The only legitimate employment of the powers of procreation is between husband and wife who have been legally and lawfully married.
—Elder Boyd K. Packer
The Church of Jesus Christ of Latter-day Saints
“Homosexual activity is a serious sin. If you find yourself struggling with same-gender attraction, seek counsel from your parents and bishop. They will help you” (For the Strength of Youth: Fulfilling Our Duty to God, 28).
President Gordon B. Hinckley
“I have time to discuss one other question: ‘Why does the Church become involved in issues that come before the legislature and the electorate?’
“I hasten to add that we deal only with those legislative matters which are of a strictly moral nature or which directly affect the welfare of the Church. We have opposed gambling and liquor and will continue to do so. We regard it as not only our right but our duty to oppose those forces which we feel undermine the moral fiber of society. Much of our effort, a very great deal of it, is in association with others whose interests are similar. We have worked with Jewish groups, Catholics, Muslims, Protestants, and those of no particular religious affiliation, in coalitions formed to advocate positions on vital moral issues. Such is currently the case in California, where Latter-day Saints are working as part of a coalition to safeguard traditional marriage from forces in our society which are attempting to redefine that sacred institution. God-sanctioned marriage between a man and a woman has been the basis of civilization for thousands of years. There is no justification to redefine what marriage is. Such is not our right, and those who try will find themselves answerable to God.
“Some portray legalization of so-called same-sex marriage as a civil right. This is not a matter of civil rights; it is a matter of morality. Others question our constitutional right as a church to raise our voice on an issue that is of critical importance to the future of the family. We believe that defending this sacred institution by working to preserve traditional marriage lies clearly within our religious and constitutional prerogatives. Indeed, we are compelled by our doctrine to speak out.
“Nevertheless, and I emphasize this, I wish to say that our opposition to attempts to legalize same-sex marriage should never be interpreted as justification for hatred, intolerance, or abuse of those who profess homosexual tendencies, either individually or as a group. As I said from this pulpit one year ago, our hearts reach out to those who refer to themselves as gays and lesbians. We love and honor them as sons and daughters of God. They are welcome in the Church. It is expected, however, that they follow the same God-given rules of conduct that apply to everyone else, whether single or married” (in Conference Report, Oct. 1999, 70; or Ensign, Nov. 1999, 53–54).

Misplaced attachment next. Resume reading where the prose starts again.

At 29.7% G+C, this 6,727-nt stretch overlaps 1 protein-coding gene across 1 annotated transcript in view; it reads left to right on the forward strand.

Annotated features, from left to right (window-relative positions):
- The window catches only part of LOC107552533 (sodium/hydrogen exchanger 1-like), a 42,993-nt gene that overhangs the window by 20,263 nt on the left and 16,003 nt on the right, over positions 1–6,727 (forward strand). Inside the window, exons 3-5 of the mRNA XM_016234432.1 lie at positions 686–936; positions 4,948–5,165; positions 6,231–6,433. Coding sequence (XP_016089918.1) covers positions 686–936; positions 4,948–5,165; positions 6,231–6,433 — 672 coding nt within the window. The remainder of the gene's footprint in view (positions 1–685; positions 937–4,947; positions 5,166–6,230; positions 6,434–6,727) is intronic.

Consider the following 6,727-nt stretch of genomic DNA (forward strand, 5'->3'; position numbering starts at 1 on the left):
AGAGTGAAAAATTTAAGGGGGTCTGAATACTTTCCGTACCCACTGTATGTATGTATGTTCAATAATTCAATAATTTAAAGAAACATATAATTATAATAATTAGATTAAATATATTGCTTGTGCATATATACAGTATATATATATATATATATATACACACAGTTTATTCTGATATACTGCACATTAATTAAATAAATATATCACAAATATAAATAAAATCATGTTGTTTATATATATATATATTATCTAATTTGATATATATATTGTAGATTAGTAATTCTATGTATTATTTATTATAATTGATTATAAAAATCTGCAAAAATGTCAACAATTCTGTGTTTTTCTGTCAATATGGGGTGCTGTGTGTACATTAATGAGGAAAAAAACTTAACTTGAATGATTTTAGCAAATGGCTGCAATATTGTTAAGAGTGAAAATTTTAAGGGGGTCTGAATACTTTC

Elder Boyd K. Packer
“The only legitimate employment of the powers of procreation is between husband and wife who have been legally and lawfully married. Anything other than this violates the commandments of God himself. And as Alma said, ‘I say unto you, if ye speak against it, it matters not, for the word of God must be fulfilled’ (Alma 5:58). …
“Already I have warned that the awesome powers of the adversary will be employed to entice all mankind to sinfully use the sacred power of procreation. Do not yield, for every debt of transgression must be paid” (Things of the Soul, 113–14).
“World leaders and court judges agree that the family must endure if we are to survive. At the same time, they use the words freedom and choice as tools to pry apart the safeguards of the past and loosen up the laws on marriage, abortion, and gender. In so doing, they promote the very things which threaten the family” (in Conference Report, Apr. 1994, 24; or Ensign, May 1994, 19).
Elder Dallin H. Oaks
“We live in a day when there are many political, legal, and social pressures for changes that confuse gender and homogenize the differences between men and women. Our eternal perspective sets us against changes that alter those separate duties and privileges of men and women that are essential to accomplish the great plan of happiness” (in Conference Report, Oct. 1993, 99; or Ensign, Nov. 1993, 73).
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